early 15c., "a joint promise to abide by an arbiter's decision," from Old French compromis (13c.), from Late Latin compromissus, past participle of compromittere "to make a mutual promise" (to abide by the arbiter's decision), from com "with, together" (see com-) + promittere "to send forth; let go; foretell; assure beforehand, promise," from pro "before" (from PIE root *per- (1) "forward," hence "in front of, before") + mittere "to release, let go; send, throw" (see mission).
The sense of "a coming to terms, a settlement of differences by mutual concessions" (mid-15c.) is from extension to the settlement itself. The meaning "that which results from such an agreement" is from 1510s.
"fly straight up, spring like a rocket," 1860, from rocket (n.2). Earlier "to attack with rockets" (1799). Meaning "send up by a rocket" is from 1837. Related: Rocketed; rocketing.
"eucharistic service," Middle English messe, masse, from Old English mæsse, from Vulgar Latin *messa "eucharistic service," literally "dismissal," from Late Latin missa "dismissal," fem. past participle of mittere "to let go, send" (see mission).
Probably so called from the concluding words of the service, Ite, missa est, "Go, (the prayer) has been sent," or "Go, it is the dismissal." The Latin word sometimes was glossed in Old English as sendnes "send-ness." Meaning "musical setting of certain parts of the Catholic (or Anglican) liturgy" is by 1590s.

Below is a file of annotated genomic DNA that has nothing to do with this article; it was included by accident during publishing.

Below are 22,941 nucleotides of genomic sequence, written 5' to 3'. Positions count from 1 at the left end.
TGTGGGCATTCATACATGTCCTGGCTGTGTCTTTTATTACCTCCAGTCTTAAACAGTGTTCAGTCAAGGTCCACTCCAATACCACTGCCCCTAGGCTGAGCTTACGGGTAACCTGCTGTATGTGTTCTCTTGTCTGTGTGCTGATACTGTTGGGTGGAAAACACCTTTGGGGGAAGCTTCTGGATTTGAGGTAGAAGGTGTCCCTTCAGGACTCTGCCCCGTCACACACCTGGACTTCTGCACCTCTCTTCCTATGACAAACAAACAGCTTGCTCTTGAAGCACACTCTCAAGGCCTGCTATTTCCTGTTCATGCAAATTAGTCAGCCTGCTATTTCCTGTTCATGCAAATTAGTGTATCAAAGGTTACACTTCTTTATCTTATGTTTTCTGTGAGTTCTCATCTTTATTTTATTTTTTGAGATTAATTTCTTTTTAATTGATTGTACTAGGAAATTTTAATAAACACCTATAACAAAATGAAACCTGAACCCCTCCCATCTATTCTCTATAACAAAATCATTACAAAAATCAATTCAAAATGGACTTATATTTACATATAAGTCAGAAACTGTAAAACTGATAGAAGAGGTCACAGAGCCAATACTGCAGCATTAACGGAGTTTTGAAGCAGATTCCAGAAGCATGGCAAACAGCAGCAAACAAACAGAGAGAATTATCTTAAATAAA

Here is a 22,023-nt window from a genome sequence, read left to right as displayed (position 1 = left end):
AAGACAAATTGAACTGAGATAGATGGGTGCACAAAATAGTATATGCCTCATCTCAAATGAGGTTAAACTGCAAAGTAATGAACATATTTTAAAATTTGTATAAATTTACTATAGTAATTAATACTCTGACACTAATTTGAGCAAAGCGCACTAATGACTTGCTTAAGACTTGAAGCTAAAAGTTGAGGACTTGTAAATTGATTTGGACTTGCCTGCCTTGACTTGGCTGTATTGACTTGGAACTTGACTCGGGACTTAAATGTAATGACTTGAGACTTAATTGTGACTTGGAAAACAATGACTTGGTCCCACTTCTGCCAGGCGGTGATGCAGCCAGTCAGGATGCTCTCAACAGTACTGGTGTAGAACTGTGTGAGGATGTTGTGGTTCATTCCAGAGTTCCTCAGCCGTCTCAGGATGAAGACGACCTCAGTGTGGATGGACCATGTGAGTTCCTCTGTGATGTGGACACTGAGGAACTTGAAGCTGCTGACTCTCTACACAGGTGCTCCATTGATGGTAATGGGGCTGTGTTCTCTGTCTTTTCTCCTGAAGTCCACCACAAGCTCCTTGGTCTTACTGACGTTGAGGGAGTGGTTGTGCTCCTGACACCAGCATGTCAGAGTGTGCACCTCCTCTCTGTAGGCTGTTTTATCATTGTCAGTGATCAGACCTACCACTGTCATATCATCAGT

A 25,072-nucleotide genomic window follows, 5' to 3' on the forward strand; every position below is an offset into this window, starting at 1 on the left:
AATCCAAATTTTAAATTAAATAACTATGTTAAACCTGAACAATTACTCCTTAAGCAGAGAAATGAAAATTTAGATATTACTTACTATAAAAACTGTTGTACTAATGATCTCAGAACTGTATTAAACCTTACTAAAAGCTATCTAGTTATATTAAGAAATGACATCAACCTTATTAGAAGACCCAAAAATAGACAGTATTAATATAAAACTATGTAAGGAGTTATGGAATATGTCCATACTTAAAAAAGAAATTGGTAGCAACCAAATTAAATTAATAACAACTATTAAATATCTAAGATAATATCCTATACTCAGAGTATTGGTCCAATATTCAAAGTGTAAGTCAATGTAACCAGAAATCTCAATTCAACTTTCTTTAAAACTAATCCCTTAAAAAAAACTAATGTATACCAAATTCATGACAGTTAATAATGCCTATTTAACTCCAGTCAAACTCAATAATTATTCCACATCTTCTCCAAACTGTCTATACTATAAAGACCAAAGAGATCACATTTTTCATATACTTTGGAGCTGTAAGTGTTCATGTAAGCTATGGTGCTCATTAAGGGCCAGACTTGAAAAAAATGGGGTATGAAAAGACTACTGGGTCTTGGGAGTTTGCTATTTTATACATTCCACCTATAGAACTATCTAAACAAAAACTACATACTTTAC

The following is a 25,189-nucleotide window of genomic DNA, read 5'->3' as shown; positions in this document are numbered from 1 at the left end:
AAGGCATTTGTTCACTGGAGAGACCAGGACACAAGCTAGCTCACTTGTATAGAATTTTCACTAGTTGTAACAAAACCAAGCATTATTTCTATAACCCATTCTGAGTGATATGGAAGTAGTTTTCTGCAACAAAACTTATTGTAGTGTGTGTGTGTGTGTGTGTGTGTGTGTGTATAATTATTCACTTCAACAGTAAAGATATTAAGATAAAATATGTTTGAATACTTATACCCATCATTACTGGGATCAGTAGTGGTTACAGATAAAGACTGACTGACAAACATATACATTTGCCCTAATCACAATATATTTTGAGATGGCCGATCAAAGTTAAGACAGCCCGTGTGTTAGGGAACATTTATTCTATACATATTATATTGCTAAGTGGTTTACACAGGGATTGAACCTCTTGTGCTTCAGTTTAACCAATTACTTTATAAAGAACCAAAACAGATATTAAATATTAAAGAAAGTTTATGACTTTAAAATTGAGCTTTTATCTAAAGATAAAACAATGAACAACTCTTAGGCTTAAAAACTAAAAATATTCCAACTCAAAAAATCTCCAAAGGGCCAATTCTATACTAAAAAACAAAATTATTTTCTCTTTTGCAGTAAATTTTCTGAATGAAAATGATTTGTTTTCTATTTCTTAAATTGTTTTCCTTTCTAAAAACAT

late 14c., in logic, "a previous proposition from which another follows, a judgment causing another judgment," from Old French premisse (14c.), from Medieval Latin praemissa (propositio or sententia) "(the proposition) set before," noun use of fem. past participle of Latin praemittere "send forward, put before," from prae "before" (see pre-) + mittere "to send" (see mission).
In legal documents it meant "matter previously stated" (early 15c.), which in deeds or wills often was a description of a house or building, hence the extended meaning "house or building, with grounds" (1730).
1510s, "to send off, send to a destination," usually implying urgent importance or haste, from Spanish despachar "expedite, hasten" or cognate Italian dispacciare "to dispatch." For first element, see dis-.
The second element apparently has been confused or corrupted, and its exact source and meaning is uncertain. One proposal is that it is Vulgar Latin *pactare "to fasten, fix" or *pactiare. Another says it is Latin -pedicare "to entrap" (from Latin pedica "shackle;" see impeach), and the Spanish and Italian words seem to be related to (perhaps opposites of) Old Provençal empachar "impede." See OED for full discussion.
Meaning "get rid of promptly by killing" is attested from 1520s; that of "attend to, finish, bring to an end, accomplish" is from 1530s. Related: Dispatched; dispatching.
c. 1400, promisse, "a solemn pledge; a vow; a declaration in reference to the future made by one person to another, assuring the latter that the former will do, or not do, a specified act," from Old French promesse "promise, guarantee, assurance" (13c.) and directly from Latin promissum "a promise," noun use of neuter past participle of promittere "send forth; let go; foretell; assure beforehand, promise," from pro "before" (from PIE root *per- (1) "forward," hence "in front of, before") + mittere "to release, let go; send, throw" (see mission).
Sense of "that which affords a basis for hope or expectation of future excellence or distinction" is by 1530s.